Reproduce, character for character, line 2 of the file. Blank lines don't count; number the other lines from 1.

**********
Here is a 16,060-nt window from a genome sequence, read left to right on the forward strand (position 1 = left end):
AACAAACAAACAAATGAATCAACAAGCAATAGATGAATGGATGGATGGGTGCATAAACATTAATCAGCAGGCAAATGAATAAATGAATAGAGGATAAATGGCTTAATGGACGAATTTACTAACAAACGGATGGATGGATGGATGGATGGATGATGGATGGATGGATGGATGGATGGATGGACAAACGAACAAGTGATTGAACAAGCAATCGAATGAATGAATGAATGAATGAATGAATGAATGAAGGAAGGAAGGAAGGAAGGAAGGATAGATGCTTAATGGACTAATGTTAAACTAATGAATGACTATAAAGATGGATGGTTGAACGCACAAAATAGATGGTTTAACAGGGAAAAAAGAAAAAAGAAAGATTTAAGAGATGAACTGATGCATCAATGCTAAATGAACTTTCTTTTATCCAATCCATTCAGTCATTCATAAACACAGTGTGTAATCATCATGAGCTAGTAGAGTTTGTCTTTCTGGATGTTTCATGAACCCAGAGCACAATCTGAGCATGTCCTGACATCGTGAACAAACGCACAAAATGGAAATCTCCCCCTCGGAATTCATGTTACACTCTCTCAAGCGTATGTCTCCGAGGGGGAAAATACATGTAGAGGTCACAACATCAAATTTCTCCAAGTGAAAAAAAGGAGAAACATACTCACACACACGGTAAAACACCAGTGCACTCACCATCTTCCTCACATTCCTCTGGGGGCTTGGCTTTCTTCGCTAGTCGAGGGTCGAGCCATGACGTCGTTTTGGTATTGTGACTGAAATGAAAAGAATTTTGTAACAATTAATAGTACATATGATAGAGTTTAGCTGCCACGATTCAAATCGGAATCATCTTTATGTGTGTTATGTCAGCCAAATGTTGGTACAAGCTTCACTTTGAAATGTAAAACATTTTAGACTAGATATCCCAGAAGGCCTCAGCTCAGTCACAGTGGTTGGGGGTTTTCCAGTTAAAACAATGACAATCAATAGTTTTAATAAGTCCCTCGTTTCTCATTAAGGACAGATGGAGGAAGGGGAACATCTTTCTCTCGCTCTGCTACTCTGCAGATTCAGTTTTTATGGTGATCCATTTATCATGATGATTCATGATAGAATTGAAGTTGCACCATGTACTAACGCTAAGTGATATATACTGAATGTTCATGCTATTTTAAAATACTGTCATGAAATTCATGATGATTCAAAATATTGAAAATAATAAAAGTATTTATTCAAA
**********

AACAAACAAACAAATGAATCAACAAGCAATAGATGAATGGATGGATGGGTGCATAAACATTAATCAGCAGGCAAATGAATAAATGAATAGAGGATAAATGGCTTAATGGACGAATTTACTAACAAACGGATGGATGGATGGATGGATGGATGATGGATGGATGGATGGATGGATGGATGGACAAACGAACAAGTGATTGAACAAGCAATCGAATGAATGAATGAATGAATGAATGAATGAATGAAGGAAGGAAGGAAGGAAGGAAGGATAGATGCTTAATGGACTAATGTTAAACTAATGAATGACTATAAAGATGGATGGTTGAACGCACAAAATAGATGGTTTAACAGGGAAAAAAGAAAAAAGAAAGATTTAAGAGATGAACTGATGCATCAATGCTAAATGAACTTTCTTTTATCCAATCCATTCAGTCATTCATAAACACAGTGTGTAATCATCATGAGCTAGTAGAGTTTGTCTTTCTGGATGTTTCATGAACCCAGAGCACAATCTGAGCATGTCCTGACATCGTGAACAAACGCACAAAATGGAAATCTCCCCCTCGGAATTCATGTTACACTCTCTCAAGCGTATGTCTCCGAGGGGGAAAATACATGTAGAGGTCACAACATCAAATTTCTCCAAGTGAAAAAAAGGAGAAACATACTCACACACACGGTAAAACACCAGTGCACTCACCATCTTCCTCACATTCCTCTGGGGGCTTGGCTTTCTTCGCTAGTCGAGGGTCGAGCCATGACGTCGTTTTGGTATTGTGACTGAAATGAAAAGAATTTTGTAACAATTAATAGTACATATGATAGAGTTTAGCTGCCACGATTCAAATCGGAATCATCTTTATGTGTGTTATGTCAGCCAAATGTTGGTACAAGCTTCACTTTGAAATGTAAAACATTTTAGACTAGATATCCCAGAAGGCCTCAGCTCAGTCACAGTGGTTGGGGGTTTTCCAGTTAAAACAATGACAATCAATAGTTTTAATAAGTCCCTCGTTTCTCATTAAGGACAGATGGAGGAAGGGGAACATCTTTCTCTCGCTCTGCTACTCTGCAGATTCAGTTTTTATGGTGATCCATTTATCATGATGATTCATGATAGAATTGAAGTTGCACCATGTACTAACGCTAAGTGATATATACTGAATGTTCATGCTATTTTAAAATACTGTCATGAAATTCATGATGATTCAAAATATTGAAAATAATAAAAGTATTTATTCAAA